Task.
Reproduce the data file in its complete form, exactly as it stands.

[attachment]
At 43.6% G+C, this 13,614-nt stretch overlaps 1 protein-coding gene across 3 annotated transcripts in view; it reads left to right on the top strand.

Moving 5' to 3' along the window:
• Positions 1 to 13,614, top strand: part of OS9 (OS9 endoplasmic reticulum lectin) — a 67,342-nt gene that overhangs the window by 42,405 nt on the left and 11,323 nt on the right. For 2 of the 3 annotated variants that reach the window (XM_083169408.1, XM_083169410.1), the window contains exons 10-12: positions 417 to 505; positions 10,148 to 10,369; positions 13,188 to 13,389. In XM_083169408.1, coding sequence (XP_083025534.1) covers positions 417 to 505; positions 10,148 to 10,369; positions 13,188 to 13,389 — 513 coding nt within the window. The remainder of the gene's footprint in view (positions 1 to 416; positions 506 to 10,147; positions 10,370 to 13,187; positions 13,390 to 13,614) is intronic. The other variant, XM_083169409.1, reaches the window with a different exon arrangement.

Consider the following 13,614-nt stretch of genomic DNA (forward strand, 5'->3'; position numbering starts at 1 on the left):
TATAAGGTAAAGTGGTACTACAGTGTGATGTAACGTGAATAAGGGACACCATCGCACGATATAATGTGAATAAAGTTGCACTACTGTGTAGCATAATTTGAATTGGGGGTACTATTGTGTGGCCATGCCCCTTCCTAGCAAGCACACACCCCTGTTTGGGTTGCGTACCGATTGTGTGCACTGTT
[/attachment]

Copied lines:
At 43.6% G+C, this 13,614-nt stretch overlaps 1 protein-coding gene across 3 annotated transcripts in view; it reads left to right on the top strand.

Moving 5' to 3' along the window:
• Positions 1 to 13,614, top strand: part of OS9 (OS9 endoplasmic reticulum lectin) — a 67,342-nt gene that overhangs the window by 42,405 nt on the left and 11,323 nt on the right. For 2 of the 3 annotated variants that reach the window (XM_083169408.1, XM_083169410.1), the window contains exons 10-12: positions 417 to 505; positions 10,148 to 10,369; positions 13,188 to 13,389. In XM_083169408.1, coding sequence (XP_083025534.1) covers positions 417 to 505; positions 10,148 to 10,369; positions 13,188 to 13,389 — 513 coding nt within the window. The remainder of the gene's footprint in view (positions 1 to 416; positions 506 to 10,147; positions 10,370 to 13,187; positions 13,390 to 13,614) is intronic. The other variant, XM_083169409.1, reaches the window with a different exon arrangement.

Consider the following 13,614-nt stretch of genomic DNA (forward strand, 5'->3'; position numbering starts at 1 on the left):
TATAAGGTAAAGTGGTACTACAGTGTGATGTAACGTGAATAAGGGACACCATCGCACGATATAATGTGAATAAAGTTGCACTACTGTGTAGCATAATTTGAATTGGGGGTACTATTGTGTGGCCATGCCCCTTCCTAGCAAGCACACACCCCTGTTTGGGTTGCGTACCGATTGTGTGCACTGTT